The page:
For example, if an article has three tags: "Truth Beauty Wisdom" -- a naive implementation may store this in a single column, called "Tags" with the value "Truth Beauty Wisdom". To find all items with the tag "Truth" you would use a SQL Where clause such as Where Tags like '%truth%'. This has two problems: correctness and performance. The correctness issue is that it would also return any item tagged with "Nontruth". A quite major flaw. The performance problem is that no index would be used during the search -- the query would need to scan the entire table. And if the "Tags" column is a nvarchar(max) type, each of these would need to be retrieved from outside the table's page.

To fix both problems, each tag would be stored in its own row.

The problem of “performance” is mentioned as a “solved” problem here:

I adore tagging systems and have worked on them in several different applications and implementations, but there are always pitfalls and trade offs, and it’s possible to bury yourself

Nowadays I nearly always store the assigned tags as an integer array column in Postgres, then use the intarray extension to handle the arbitrary boolean expression searches like “((1|2)&(3)&(!5))”. I still have a tags table that stores all the metadata / hierarchy / rules, but for performance I don’t use a join table. This has solved most of my problems. Supertags just expand to OR statements when I generate the expression. Performance has been excellent even with large tables thanks to pg indexing.

Comment by 'dahdum'

Tagging is political

Here is a fascinating "real world" example of tagging being used for an unexpected purpose.


In 1997, Marion Barter went missing. It was later discovered that prior to going missing she had changed her name to "Florabella Natalia Marion Remakel".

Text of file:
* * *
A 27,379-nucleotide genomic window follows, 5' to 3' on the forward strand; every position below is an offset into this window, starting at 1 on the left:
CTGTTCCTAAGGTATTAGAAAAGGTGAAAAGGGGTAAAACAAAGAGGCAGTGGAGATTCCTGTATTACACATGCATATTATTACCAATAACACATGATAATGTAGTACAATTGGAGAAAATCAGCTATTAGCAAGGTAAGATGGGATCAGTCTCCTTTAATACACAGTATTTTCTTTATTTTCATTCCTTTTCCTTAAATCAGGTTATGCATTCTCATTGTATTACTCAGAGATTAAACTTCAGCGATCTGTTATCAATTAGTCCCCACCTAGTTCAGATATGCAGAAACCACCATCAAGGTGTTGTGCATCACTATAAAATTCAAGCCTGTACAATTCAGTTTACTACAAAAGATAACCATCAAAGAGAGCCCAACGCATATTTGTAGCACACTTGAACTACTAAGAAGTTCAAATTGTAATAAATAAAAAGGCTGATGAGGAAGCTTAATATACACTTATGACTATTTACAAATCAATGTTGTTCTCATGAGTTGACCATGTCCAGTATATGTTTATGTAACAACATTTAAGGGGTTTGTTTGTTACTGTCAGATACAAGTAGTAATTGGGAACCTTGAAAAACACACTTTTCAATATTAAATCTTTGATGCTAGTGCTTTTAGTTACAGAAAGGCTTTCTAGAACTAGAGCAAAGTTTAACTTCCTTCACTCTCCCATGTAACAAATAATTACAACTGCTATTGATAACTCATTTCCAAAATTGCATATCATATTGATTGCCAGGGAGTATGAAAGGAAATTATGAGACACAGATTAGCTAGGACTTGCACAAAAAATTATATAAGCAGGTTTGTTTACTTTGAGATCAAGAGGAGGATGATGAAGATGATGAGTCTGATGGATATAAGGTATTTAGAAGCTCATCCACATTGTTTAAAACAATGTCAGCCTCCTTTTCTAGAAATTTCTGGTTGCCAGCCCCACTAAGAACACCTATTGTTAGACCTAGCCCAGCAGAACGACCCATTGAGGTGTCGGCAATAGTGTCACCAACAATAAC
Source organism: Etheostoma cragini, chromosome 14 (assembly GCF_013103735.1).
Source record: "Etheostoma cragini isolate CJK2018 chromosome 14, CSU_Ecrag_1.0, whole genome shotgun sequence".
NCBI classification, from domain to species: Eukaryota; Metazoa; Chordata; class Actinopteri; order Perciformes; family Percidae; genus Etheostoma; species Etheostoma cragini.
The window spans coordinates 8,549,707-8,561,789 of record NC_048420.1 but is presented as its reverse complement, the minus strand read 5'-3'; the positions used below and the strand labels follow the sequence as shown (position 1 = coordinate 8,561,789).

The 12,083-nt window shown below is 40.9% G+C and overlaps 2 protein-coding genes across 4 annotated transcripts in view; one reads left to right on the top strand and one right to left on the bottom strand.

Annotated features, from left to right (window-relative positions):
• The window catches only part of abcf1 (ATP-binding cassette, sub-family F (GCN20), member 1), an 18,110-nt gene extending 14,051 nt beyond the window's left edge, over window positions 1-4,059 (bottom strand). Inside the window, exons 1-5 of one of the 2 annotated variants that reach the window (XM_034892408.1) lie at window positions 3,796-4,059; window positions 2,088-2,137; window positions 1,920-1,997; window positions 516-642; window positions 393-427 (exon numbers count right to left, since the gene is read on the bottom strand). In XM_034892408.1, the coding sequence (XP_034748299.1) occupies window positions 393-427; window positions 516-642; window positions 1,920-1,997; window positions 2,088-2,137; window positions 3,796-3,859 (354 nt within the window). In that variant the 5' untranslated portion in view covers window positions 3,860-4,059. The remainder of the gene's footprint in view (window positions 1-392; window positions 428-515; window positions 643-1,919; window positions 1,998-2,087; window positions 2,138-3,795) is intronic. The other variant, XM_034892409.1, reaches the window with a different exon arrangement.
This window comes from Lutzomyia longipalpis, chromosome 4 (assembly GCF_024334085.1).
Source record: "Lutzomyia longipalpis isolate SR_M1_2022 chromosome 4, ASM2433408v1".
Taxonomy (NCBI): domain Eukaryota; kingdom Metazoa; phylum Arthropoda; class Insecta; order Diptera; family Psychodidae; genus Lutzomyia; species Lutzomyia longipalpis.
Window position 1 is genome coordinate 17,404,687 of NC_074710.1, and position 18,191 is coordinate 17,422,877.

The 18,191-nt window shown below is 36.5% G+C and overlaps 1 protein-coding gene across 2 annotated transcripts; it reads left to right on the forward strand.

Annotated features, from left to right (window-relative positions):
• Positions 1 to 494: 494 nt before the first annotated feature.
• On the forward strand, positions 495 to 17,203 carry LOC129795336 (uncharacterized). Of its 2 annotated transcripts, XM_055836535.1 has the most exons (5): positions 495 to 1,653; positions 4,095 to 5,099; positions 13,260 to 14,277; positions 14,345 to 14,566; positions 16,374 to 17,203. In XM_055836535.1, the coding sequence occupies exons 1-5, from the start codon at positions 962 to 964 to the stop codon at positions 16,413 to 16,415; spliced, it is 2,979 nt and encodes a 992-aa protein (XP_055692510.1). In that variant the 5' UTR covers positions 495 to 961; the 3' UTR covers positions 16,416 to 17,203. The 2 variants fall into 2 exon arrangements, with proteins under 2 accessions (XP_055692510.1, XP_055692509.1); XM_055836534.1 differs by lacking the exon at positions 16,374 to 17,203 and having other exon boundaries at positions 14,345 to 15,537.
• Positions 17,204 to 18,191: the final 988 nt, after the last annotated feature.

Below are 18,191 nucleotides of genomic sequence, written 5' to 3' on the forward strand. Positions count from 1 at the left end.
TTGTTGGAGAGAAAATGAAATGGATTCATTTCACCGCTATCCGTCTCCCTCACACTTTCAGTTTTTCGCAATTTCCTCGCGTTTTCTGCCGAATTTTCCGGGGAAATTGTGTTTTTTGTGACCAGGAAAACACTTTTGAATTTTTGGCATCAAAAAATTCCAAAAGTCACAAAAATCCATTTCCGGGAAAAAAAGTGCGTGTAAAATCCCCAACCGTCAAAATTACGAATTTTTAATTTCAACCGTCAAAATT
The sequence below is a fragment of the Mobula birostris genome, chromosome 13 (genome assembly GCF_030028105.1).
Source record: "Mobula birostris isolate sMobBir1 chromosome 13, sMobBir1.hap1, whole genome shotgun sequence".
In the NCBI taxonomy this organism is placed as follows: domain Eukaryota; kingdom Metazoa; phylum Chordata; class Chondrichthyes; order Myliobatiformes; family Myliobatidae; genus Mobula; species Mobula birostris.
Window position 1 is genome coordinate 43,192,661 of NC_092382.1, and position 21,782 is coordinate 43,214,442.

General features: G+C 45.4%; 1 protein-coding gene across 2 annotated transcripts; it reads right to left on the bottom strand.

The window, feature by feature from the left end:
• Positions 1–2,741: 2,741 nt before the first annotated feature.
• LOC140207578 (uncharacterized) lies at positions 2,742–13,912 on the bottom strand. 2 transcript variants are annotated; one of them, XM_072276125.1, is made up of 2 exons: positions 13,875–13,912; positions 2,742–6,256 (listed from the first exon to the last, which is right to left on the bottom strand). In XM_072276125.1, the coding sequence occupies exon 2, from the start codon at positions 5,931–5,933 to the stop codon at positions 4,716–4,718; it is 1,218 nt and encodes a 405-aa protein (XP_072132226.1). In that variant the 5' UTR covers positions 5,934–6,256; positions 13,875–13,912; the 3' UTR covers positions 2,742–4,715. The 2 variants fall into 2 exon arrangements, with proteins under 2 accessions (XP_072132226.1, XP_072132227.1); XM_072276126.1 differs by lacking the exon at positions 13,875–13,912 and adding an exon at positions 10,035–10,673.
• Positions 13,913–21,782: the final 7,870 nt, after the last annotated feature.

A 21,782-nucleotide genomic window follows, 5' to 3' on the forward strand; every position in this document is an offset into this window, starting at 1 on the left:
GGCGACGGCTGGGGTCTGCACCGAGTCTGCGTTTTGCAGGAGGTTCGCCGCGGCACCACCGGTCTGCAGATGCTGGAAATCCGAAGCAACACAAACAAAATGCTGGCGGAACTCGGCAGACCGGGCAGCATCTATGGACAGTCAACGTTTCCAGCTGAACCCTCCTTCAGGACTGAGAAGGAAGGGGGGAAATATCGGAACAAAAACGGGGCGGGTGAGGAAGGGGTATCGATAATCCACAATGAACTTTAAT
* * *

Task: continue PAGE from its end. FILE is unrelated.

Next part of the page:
The missing person's case was stalled for a long time, until the missing woman's daughter teamed up with journalists and created a podcast, which gained a following of loyal sleuths.

One of those sleuths, Joni, found the entry above in "Trove" (here). That entry revealed that someone using the name "Remakel" had placed a "lonely hearts" advertisement in a French language Australian newspaper, a few years before Marion went missing.

It was a critical turning point in the case. The clue was very hard to find, as an OCR error meant that the text was originally recorded incorrectly.

With police unwilling to pursue the case, the podcast creators travelled around the world to interview a man living in Luxembourg who matched the description from the lonely hearts advertisement. The journalists received a lot of criticism for this -- and the tags shown on the article above, are an example of that criticism. Journalists (not the Police) later found that the phone number on that advertisement was, during 1995, associated with a business called Ballina Coin, that was operated by a convicted fraudster, who soon became the main subject of inquiries in the case, which by this stage was treated as a homicide case. In those tags though, we see a protest against the sleuth who originally uncovered the clue.